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3 Jul 1994
For anyone who's interested, I'm reposting a discussion from one of our local BBS:
DAVE: Well, I can't help you for your case, but I think the reason that the indians recieve an exemption from the drug law is that they aren't official citizens. I think the indian reservations are also considered territories, not official, claimed land. Please, correct me if I'm wrong. Thanks for the reply.
You raise some interesting and valid points. The various circuits of the U.S. Courts of Appeals haven't been able to agree on the reason for the exemption of the sacramental use of peyote from the drug laws, and the U.S. Supreme Court has never resolved the issue, although Congress has considered the issue (once in 1965, again in 1978, and again in 1993). Your view, that the exemption is tied to the special status of Native Americans as foreign citizens of their respective reservations, has been articulated by two courts, that I know of.
The first was in U.S. v. Warner, 595 F.Supp. 595 (D.N.D. 1984), where a couple of white people were arrested for using peyote during a Native American Church ceremony. After a pre-trial motion to dismiss on Free Exercise of Religion grounds, the court ruled that the exemption only applied to members of the Native American Church. The bylaws of the Church state that only Native Americans, of at least one quarter Native American ancestry, may belong to the Church. However, at trial, the jury could not see any reason for making such a distinction, and the Warners were acquitted.
The second ruling was in Peyote Way Church of God v. Thornburgh, 922 F.2d 1210 (5th Cir. 1991). Peyote Way Church was formed by former members of the Native American Church who did not agree with the Native American ancestry requirement and wanted to accept all races into the Church. In that case, the court ruled that the exemption was based on the special political status of Native Americans, not on the free exercise of religion, and that only Native Americans could use peyote legally (the court didn't explain why they had to belong to a church to get the exemption).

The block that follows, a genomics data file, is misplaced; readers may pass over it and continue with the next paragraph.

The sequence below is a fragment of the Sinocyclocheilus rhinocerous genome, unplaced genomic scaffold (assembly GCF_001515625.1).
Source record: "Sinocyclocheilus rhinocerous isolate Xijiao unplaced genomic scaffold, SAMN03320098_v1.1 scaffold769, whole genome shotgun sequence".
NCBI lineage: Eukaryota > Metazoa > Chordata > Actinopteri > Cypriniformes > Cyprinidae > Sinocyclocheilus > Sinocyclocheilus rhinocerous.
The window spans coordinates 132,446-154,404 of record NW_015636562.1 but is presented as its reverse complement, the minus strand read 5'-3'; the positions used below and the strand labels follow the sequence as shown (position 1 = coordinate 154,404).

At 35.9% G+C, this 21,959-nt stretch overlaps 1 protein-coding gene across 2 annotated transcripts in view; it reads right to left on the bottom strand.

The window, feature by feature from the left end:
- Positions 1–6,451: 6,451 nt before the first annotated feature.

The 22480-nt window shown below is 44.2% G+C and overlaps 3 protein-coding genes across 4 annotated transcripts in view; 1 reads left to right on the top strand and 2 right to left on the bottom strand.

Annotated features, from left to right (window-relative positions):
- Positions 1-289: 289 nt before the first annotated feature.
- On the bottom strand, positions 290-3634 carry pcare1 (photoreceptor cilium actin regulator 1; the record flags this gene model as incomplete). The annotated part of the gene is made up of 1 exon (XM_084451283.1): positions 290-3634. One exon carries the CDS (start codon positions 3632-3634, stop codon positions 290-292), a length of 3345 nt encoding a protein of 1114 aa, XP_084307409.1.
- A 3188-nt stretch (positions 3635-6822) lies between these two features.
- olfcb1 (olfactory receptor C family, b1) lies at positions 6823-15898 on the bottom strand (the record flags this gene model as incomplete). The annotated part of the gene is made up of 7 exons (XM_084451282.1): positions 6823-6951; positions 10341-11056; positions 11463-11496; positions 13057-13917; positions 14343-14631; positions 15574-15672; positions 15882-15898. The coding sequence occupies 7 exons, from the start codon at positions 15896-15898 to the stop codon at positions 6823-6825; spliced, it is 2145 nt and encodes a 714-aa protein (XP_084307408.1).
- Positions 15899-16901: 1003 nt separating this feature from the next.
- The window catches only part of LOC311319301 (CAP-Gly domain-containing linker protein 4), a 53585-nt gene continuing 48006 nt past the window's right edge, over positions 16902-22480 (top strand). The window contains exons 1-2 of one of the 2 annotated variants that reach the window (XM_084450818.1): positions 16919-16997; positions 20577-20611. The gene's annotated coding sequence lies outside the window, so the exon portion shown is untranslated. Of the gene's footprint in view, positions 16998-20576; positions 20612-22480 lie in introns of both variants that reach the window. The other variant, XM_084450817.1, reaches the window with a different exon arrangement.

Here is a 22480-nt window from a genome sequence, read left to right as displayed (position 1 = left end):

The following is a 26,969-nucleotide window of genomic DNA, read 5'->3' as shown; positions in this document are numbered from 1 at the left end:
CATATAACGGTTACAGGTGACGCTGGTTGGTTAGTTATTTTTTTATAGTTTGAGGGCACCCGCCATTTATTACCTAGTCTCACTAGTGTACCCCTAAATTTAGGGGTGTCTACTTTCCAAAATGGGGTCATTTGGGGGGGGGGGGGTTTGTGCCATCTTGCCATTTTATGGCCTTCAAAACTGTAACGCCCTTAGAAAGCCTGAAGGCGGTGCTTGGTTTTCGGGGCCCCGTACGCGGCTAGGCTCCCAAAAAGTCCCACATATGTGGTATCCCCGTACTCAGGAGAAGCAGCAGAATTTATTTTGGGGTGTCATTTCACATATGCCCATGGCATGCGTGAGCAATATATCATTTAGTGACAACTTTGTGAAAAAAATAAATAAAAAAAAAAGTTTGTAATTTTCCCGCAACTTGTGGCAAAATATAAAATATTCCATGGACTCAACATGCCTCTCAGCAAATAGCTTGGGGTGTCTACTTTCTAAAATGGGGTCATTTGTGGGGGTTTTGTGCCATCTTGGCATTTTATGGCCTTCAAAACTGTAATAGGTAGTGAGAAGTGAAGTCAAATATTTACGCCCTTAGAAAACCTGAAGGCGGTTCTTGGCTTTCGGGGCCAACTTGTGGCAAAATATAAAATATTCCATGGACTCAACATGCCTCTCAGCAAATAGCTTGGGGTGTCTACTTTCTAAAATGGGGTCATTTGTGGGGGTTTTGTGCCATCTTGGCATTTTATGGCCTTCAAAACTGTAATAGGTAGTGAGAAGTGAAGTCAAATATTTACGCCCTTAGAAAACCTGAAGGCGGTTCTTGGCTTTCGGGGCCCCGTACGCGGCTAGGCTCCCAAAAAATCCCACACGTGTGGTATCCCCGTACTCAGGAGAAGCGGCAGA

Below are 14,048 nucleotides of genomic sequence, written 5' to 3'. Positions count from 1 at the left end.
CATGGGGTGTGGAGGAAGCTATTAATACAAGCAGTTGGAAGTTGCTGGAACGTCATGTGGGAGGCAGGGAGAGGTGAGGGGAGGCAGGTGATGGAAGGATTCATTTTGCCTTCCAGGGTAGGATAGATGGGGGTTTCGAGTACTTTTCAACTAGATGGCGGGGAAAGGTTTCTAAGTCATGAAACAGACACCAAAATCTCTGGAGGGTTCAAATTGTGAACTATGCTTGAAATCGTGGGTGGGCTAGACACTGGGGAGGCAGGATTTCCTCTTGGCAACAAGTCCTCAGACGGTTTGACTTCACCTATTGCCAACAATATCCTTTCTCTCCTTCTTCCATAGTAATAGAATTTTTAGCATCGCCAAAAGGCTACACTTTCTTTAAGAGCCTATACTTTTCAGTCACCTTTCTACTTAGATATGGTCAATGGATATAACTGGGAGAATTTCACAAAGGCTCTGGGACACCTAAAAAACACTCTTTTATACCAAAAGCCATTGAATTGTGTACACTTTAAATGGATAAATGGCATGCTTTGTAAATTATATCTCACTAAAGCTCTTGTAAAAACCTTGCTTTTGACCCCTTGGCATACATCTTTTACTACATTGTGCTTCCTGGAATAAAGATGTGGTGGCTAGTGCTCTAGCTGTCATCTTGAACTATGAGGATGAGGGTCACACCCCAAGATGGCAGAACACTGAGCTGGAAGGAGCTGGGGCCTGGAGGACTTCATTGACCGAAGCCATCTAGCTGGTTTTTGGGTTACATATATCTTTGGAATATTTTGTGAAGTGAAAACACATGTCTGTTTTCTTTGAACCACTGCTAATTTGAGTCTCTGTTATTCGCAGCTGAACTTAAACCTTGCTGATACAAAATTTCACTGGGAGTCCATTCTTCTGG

Two other courts have ruled that the exemption cannot be limited to Native Americans. Kennedy v. Bureau of Narcotics and Dangerous Drugs, 459 F.2d 415 (9th Cir. 1972); and Native American Church of New York v. United States, 468 F.Supp. 1247 (S.D.N.Y. 1979), affirmed, 633 F.2d 205 (2nd Cir. 1980). When the exemption was created in 1965, Congress attributed the exemption to a California Supreme Court decision, People v. Woody, 394 P.2d 813 (Cal. 1964), which held that the exemption was required because of the Free Exercise of Religion Clause of the First Amendment. That same day, the California Supreme Court ruled that the sacramental use of peyote by nonmembers of the Native American Church was also constitutionally protected. In re Grady, 394 P.2d 728 (Cal. 1964). Again, in 1978, when Congress enacted the American Indian Religious Freedom Act, Pub. L. 95-341, Aug. 11, 1978, 92 Stat. 469, Congress affirmed that the peyote exemption was required by the First Amendment (no mention was made of the unique political status of Native Americans). Indeed, not all members of the Native American Church are non-citizens of the United States, negating the theory that their status as non-citizens is related to the exemption.
In 1990, the U.S. Supreme Court held that the peyote exemption was not constitutionally required, only permissible. Employment Division v. Smith, 494 U.S. 872, 110 S.Ct. 1595 (1990). However, that decision was so repugnant, that it was explicitly rejected in November of 1993 when Congress passed the Religious Freedom Restoration Act, Pub. L. 103-141, Nov. 16, 1993, 107 Stat. 1488.
I hope this gives you enough background to see that the special status of Native Americans as non-citizens is not related to the exemption of sacramental peyote use from the drug laws. The recent decision involving the Kiryas Joel school district seems to cast doubt on the constitutionality of the peyote exemption. The problem with the Kiryas Joel school district is that it was defined by religion, not geography. The same thing applies to the state and federal peyote exemptions - they both name a specific religion, the Native American Church, rather than giving all religions equal treatment.
Carl E. Olsen email@example.com
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